What 'they' say about Indian cinema
A round-up of what eight celebrated international directors have to say about Indian cinema.
By Vikram Phukan
A round-up of what eight celebrated international directors have to say about Indian cinema. Some of these opinions have been stated during interactions with Indian journalists, who are ever eager to get the lowdown on anything and everything desi, including our cinema. That's the stock question that provides good copy (or at least a headline of some import) to the local press, but which visiting filmmakers must secretly dread, given the general quality of our celluloid output. Of course, there is no reason to believe that the directors featured here are being less than candid.
"Indian cinema is very prolific. I can't keep up. I used that vitality in Natural Born Killers. I love that the films switch from comedy to romance and then to tragedy. I love that. I had studied Indian filmmaker Satyajit Ray's works in school. I would make a movie in India if there was a great story. If I had Danny Boyle's luck, I'd make Slumdog Millionaire. There was a good detective story written two years ago but... I shot parts of Alexander in the Ladakh region. It was beautiful." — BBC News
"...then there's the Bollywood films, and they are a great mixture of some amazing sequences and some things that you find very difficult to tolerate because your custom is so different, when you're watching them. Because of the length of them and the song and dance in them, and the standards of some bits of it are — you find them a bit lacking. There's some wonderful stuff, though, to watch. Really inventive stuff, within a kind of mess sometimes. It's just India, that. Their movies are fantastical, kind of like ridiculous things, and the life on the street is brutal in one sense, and yet the two sit together. That's the whole point. So you're infected by that." — SFPG
"I think it was fabulous. Of the many rip-offs (of Reservoir Dogs) I loved Hong Kong's Too Many Ways To Be No.1 and this one, Kaante. The best part is, you have Indian guys coming to the US and looting a US bank. How cool is that! I was truly honored. And these guys are played by the legends of Bollywood. Here I am, watching a film that I've directed and then it goes into each character's background. And I'm like, 'Whoa'. For, I always write backgrounds and stuff and it always gets chopped off during the edit. And so I was amazed on seeing this. I felt, this isn't Reservoir Dogs. But then it goes into the warehouse scene and I am like, 'Wow it's back to Reservoir Dogs'. Isn't it amazing!" — PFC
"Yes, I watch the Indian news on Sunday morning. I see cuts from Hindi movies. I don’t understand them because they don’t have subtitles. But I do understand that cinema is a fantasy, the way Hollywood cinema was in the 1930s during the Depression when everyone wanted to see musicals. But when I was about 15, experiencing The Apu Trilogy together—to see all three films as I did, five-and-a-half hours straight—was really like reaching over to the other side of the world. It was so different from our cultural setup in New York. You can’t deny the power of these stories. And it seems very simple, but it’s very hard to shoot." — Span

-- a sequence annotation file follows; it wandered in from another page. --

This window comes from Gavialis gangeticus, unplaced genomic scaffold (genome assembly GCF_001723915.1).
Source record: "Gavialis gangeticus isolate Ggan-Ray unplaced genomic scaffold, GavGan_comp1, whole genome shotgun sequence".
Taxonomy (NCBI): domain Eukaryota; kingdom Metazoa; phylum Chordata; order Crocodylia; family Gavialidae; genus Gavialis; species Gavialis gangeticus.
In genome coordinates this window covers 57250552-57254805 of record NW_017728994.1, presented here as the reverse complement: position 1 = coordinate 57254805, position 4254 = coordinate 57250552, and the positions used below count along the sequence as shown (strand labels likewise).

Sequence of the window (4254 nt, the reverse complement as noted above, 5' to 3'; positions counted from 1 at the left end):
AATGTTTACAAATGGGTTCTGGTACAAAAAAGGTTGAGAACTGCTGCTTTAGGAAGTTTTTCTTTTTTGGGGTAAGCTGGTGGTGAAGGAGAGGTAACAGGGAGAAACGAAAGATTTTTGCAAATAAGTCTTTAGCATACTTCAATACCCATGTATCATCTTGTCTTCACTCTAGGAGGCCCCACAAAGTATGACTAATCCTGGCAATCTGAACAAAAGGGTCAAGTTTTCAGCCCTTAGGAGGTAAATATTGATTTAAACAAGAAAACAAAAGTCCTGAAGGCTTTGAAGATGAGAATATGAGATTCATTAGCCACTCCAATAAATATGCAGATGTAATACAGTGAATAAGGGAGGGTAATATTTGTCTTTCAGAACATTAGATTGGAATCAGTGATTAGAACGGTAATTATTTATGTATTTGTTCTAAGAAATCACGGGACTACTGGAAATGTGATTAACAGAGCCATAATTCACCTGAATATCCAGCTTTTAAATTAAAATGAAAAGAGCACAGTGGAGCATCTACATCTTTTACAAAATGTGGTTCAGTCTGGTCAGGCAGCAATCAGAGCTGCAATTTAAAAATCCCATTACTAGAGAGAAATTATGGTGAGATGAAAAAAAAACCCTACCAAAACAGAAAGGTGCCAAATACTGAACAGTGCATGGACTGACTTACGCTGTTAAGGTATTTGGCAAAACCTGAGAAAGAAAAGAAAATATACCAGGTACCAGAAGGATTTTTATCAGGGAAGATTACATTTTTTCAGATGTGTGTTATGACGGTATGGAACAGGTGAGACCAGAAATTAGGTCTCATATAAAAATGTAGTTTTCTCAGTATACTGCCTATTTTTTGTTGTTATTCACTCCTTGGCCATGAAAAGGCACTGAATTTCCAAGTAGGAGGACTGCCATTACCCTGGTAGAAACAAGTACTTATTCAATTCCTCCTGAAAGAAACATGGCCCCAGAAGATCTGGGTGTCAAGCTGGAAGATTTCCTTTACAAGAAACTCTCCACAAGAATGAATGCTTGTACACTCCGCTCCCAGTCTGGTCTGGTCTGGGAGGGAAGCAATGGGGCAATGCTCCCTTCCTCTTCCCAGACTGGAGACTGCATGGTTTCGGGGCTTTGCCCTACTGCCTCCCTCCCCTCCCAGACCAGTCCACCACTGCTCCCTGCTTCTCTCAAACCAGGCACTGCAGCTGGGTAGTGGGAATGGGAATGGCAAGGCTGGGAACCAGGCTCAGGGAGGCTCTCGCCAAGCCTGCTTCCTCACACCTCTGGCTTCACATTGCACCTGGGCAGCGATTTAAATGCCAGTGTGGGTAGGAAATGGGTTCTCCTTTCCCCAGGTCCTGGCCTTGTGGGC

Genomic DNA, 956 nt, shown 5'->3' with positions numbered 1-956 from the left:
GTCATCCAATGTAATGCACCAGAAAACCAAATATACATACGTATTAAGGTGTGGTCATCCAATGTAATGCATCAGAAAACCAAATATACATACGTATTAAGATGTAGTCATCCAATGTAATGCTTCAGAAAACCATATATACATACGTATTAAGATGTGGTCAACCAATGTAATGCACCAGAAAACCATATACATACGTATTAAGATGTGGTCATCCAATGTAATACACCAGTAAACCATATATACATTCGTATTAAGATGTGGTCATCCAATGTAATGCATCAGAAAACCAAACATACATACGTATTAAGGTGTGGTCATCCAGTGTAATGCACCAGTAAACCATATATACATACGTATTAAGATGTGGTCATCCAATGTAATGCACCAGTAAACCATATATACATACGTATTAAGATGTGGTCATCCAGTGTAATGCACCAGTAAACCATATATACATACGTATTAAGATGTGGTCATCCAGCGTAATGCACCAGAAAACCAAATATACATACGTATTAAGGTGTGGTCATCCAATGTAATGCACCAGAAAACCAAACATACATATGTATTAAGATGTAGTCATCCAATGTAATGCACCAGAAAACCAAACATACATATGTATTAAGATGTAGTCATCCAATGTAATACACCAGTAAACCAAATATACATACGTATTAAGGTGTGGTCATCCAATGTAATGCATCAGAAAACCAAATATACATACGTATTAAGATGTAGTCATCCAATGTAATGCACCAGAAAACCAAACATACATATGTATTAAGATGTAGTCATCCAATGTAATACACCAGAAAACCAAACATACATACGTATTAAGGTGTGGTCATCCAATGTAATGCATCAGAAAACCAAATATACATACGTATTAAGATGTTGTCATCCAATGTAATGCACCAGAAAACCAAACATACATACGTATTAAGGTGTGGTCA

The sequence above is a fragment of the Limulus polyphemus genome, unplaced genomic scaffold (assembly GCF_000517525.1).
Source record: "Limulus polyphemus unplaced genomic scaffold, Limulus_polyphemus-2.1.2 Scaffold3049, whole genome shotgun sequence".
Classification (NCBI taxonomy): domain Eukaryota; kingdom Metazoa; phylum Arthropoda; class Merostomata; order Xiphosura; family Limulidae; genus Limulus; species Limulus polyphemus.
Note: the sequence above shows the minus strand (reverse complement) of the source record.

M Night Shyamalan
"I think it is a very powerful art form. I find it very powerful, that heightened vocabulary — the push-in [close up] on a character, then another push-in and another push-in and the music is going into overdrive, and the character is telling the wife get out of my house, and she is screaming, and running out of the house, and this heightened thing, it's powerful. At first you giggle when you start to watch it but then, you get acclimated to that vocabulary and you start feeling the same sort of heightened emotions." —Rediff
"My wife and I went to India to work on Midsummer Night's Dream. We went out one night and there was a big poster up for a Bollywood movie. I said, 'Let's go see that.' We did—2,000 audience members, high comedy, high tragedy, brother kills brother, [they] break out in some musical numbers, all jumbled up together in 4 hours of Hindi. We thought that was amazing. So our question was, 'Could we create a cinematic form like that? Could a musical work?' A musical must be able to work in western culture again, and could it be comic-tragic? So then began this commitment of moving toward Moulin Rouge." —About.com
"Indian cinema is in a very sad situation. They haven’t been able to come up with the standards to be accepted by the world. They are not using their faculties, economic or cultural. There are potentially good actors here. Indians have a wide viewer base. Indian cinema has access to lots of money. I am therefore saddened that the outcome of quality cinema from such an industry is zero. An industry producing 600 films should produce at least 40-50 films of international standards at least. But clearly this isn’t the case." — Mumbai Mirror
The writer of this piece runs the theatre appreciation website Stage Impressions. Read the original version of this post on Film Impressions.
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